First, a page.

Whirlpool Rapids with Rainbow Bridge in the background and Niagara Falls beyond. (c) Jodie Brownlee

Whirlpool State Park

At the Whirlpool State Park the rapids swirl and coalesce into a great circling whirlpool at the bend in the river. It’s rather a lazy whirlpool, not the sort loud sucking kind you see when you pull the plug in bath.

Views of the Whirlpool Rapids and Niagara Falls in the distance. (c) Jodie Brownlee
Fall foliage of Whirlpool Falls State Park. (c) Jodie Brownlee
Whirlpool Falls State Park in fall. (c) Jodie Brownlee

Other Niagara Falls Attractions

There is so much to do in the region it would take several blogs just to cover it all, but I’ve put together a shortlist of attractions for the nature lover, the wine lover and of course, the waterfall lover. 🙂 The Discover Niagara Shuttle is free and can get you to many of these locations.

  • Niagara Adventure Theater — gather a mountain of fun facts about Niagara Falls with which to entertain and educate your friends.

  • Aquarium of Niagara — Come and meet the rescued seals and penguins. They have seal and penguin encounters so you can actually interact with them.

  • Niagara Falls Underground Railroad Heritage Center — the fascinating story of fugitive slaves making the dangerous journey from the deep south across the country to escape into Canada where they would be free. The Discover Niagara shuttle will take you there.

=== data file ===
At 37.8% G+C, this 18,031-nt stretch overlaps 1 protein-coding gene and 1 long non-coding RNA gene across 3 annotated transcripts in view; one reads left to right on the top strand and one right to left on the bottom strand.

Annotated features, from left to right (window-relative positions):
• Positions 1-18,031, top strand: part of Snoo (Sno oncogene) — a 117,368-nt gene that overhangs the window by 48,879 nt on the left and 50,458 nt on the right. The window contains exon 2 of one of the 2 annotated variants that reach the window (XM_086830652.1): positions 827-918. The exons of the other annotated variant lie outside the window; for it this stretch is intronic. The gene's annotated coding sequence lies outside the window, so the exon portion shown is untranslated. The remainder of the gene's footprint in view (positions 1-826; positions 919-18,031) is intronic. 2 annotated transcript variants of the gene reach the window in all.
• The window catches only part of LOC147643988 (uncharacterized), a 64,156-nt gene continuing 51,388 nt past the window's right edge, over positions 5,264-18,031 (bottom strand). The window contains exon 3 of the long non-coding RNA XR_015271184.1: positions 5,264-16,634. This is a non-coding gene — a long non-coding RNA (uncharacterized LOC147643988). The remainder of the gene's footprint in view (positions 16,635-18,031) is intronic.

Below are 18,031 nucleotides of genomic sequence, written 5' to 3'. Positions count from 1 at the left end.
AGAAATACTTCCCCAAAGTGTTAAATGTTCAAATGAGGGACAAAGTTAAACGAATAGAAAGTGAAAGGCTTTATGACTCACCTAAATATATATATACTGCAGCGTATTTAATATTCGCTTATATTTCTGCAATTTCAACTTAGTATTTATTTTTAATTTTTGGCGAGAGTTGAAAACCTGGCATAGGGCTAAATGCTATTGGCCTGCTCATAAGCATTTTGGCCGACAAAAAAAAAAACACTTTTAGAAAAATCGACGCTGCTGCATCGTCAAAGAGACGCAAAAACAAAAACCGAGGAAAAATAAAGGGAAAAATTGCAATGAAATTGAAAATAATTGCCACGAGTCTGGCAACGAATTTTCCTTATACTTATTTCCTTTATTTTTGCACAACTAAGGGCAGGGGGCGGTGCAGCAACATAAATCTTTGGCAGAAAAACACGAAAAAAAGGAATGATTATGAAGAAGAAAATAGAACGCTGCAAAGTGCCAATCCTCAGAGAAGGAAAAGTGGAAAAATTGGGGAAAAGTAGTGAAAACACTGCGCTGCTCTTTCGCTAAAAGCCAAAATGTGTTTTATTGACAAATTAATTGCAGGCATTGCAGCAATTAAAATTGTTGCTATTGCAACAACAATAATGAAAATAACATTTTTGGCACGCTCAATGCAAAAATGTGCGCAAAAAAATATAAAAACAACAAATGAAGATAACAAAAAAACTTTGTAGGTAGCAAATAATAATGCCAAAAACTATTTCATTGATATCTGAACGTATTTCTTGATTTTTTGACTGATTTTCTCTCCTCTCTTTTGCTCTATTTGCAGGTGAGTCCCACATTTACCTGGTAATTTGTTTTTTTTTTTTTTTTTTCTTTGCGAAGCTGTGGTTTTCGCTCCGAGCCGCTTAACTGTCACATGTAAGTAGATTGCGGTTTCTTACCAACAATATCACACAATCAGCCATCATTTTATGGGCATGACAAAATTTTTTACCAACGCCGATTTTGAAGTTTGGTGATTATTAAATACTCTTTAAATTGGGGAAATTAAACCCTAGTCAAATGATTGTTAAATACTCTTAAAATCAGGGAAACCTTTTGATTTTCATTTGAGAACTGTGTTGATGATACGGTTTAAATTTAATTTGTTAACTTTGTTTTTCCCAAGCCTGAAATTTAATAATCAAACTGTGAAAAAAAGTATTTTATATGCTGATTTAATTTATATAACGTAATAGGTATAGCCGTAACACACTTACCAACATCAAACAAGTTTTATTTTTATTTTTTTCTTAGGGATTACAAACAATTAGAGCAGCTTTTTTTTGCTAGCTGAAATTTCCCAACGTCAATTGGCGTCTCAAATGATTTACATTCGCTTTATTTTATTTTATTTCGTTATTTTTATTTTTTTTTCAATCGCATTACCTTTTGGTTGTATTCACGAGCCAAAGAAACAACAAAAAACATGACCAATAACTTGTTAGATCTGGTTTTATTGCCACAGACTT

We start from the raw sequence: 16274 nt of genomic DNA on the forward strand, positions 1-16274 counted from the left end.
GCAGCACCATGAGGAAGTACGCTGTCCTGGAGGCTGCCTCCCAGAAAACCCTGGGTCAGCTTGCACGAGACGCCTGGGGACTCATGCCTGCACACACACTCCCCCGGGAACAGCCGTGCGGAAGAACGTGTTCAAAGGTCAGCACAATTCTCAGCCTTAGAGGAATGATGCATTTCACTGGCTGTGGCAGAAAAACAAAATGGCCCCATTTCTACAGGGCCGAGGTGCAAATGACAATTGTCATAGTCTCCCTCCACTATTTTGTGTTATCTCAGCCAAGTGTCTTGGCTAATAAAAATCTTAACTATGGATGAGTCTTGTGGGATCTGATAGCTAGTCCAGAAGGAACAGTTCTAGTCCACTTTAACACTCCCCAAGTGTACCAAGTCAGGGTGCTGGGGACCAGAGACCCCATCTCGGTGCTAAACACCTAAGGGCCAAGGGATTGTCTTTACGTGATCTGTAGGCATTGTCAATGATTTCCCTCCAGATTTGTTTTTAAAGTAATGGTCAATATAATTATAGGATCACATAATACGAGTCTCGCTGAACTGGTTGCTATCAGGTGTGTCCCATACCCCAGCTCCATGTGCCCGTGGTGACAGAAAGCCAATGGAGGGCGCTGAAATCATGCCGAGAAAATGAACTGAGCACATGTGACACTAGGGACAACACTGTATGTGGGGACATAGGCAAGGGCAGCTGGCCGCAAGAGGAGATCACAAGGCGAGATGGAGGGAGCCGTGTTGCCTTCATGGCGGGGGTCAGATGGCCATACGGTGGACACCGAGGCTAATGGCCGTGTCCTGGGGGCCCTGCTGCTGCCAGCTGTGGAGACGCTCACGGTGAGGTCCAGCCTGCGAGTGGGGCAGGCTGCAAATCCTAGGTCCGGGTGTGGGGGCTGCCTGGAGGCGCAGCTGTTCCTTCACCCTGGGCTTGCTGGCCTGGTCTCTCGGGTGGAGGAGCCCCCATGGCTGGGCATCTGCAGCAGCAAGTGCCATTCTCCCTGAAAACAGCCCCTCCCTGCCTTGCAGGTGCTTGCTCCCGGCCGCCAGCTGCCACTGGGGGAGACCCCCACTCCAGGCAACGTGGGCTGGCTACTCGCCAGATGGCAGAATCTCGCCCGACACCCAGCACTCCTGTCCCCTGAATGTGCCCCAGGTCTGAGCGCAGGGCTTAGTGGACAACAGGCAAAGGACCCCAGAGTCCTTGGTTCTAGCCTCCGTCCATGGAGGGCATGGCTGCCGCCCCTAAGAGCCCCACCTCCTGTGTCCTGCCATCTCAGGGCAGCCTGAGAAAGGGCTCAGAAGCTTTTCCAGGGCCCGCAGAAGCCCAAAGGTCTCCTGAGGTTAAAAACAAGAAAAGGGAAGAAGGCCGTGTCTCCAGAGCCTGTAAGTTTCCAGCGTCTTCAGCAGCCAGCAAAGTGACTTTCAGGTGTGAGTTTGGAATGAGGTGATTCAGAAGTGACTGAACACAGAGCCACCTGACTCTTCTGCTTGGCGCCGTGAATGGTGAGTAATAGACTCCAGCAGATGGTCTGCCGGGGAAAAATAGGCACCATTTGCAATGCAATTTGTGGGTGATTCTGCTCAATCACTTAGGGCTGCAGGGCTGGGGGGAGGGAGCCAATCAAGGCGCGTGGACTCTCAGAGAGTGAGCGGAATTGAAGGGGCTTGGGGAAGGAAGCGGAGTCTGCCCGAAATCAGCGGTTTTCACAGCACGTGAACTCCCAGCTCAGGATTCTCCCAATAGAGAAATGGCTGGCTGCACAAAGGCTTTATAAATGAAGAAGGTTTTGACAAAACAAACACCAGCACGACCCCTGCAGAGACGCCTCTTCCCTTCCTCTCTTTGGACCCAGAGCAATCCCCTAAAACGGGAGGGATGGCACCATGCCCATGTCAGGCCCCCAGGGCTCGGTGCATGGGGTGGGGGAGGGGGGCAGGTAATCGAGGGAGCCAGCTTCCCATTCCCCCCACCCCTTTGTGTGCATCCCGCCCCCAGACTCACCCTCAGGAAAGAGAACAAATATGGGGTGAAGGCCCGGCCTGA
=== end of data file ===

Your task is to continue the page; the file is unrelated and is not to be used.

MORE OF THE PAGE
• Oakwood Cemetery — picturesque in every season, but the gnarled tree branches are particularly spooky in winter. Bring your camera!

  • Devils Hole State Park — hiking trails to Whirlpool State Park.

  • Lewiston town — great for bars, restaurants and cafes. The main street is pretty and the buildings full of historic charm. The free Discover Niagara shuttle will take you there in spring, summer and early autumn.

  • Art Park — for some outdoor sculptures.

  • Winery Tours — the Niagara Falls region is famous for sweet wines but there is a good variety of other types, too.
Meet the rescued seals at Aquarium Niagara. (c) Alexas_Fotos

On the Canadian Side

  • Journey Behind the Falls — get close to Horseshoe Falls
  • Niagara Parks Botanic Gardens
  • Flower Clock
  • Floral Showhouse